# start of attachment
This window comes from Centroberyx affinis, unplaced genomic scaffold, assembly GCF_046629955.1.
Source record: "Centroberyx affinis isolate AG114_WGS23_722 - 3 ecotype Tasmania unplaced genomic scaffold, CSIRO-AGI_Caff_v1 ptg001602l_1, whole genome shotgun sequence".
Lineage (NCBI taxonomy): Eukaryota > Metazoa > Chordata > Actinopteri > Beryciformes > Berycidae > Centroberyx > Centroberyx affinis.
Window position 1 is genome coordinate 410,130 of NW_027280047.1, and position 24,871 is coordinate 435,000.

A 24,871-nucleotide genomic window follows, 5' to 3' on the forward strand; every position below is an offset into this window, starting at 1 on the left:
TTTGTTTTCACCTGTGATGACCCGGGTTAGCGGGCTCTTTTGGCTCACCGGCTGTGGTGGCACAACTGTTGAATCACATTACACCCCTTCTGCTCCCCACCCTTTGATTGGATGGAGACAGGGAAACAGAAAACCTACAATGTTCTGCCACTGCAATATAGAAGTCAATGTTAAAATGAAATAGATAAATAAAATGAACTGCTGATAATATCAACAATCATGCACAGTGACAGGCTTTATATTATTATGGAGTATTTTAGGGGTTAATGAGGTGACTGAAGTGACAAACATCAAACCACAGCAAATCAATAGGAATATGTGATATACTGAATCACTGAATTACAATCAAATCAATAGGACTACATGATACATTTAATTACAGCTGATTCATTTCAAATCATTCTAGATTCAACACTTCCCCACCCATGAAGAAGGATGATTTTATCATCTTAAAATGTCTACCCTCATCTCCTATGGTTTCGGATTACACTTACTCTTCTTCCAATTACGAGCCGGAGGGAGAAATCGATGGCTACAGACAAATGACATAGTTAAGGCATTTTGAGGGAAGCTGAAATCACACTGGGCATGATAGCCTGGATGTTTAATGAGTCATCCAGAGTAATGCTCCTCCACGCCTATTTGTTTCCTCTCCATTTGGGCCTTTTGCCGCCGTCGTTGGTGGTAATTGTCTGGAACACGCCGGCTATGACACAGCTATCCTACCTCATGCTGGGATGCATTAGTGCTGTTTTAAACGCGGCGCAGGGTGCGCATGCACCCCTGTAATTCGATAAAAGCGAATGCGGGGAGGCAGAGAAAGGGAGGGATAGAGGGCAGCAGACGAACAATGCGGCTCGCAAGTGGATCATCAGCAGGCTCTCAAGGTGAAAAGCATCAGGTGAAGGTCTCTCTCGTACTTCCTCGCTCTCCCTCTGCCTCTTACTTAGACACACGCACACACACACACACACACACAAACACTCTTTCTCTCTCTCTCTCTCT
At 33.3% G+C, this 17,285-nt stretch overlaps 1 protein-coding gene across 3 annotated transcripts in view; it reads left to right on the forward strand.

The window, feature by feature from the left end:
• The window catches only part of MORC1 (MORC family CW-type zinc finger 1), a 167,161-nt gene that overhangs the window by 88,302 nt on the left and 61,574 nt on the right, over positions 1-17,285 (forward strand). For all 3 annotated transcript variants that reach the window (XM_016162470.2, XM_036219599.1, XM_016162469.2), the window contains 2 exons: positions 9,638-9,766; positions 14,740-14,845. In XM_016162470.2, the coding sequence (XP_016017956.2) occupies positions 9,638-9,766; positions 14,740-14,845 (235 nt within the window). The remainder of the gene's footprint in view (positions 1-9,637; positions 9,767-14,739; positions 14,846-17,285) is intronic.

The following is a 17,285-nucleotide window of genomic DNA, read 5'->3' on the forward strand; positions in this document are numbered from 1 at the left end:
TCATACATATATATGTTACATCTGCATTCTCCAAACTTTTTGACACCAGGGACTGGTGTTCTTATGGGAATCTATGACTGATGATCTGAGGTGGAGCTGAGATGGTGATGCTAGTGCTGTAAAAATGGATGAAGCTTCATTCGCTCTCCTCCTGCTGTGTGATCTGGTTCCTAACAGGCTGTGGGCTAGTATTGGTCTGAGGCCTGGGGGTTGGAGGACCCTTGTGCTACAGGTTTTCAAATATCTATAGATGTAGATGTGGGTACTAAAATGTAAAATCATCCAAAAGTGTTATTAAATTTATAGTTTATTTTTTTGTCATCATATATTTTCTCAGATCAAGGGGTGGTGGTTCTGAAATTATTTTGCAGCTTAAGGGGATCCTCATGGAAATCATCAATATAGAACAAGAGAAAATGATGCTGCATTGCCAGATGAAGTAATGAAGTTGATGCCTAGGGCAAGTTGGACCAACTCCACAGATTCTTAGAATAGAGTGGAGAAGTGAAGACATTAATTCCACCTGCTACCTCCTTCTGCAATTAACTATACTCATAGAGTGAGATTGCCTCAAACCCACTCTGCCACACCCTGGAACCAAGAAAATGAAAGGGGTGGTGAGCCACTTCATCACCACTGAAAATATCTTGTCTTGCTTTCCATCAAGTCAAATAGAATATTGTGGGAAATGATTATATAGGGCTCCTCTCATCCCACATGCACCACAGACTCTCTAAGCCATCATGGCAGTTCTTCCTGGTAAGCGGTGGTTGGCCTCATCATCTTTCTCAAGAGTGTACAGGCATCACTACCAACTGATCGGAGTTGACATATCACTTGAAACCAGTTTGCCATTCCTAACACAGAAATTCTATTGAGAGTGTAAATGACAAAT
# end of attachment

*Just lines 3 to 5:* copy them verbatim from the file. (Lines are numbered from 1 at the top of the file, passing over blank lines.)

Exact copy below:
Lineage (NCBI taxonomy): Eukaryota > Metazoa > Chordata > Actinopteri > Beryciformes > Berycidae > Centroberyx > Centroberyx affinis.
Window position 1 is genome coordinate 410,130 of NW_027280047.1, and position 24,871 is coordinate 435,000.

A 24,871-nucleotide genomic window follows, 5' to 3' on the forward strand; every position below is an offset into this window, starting at 1 on the left: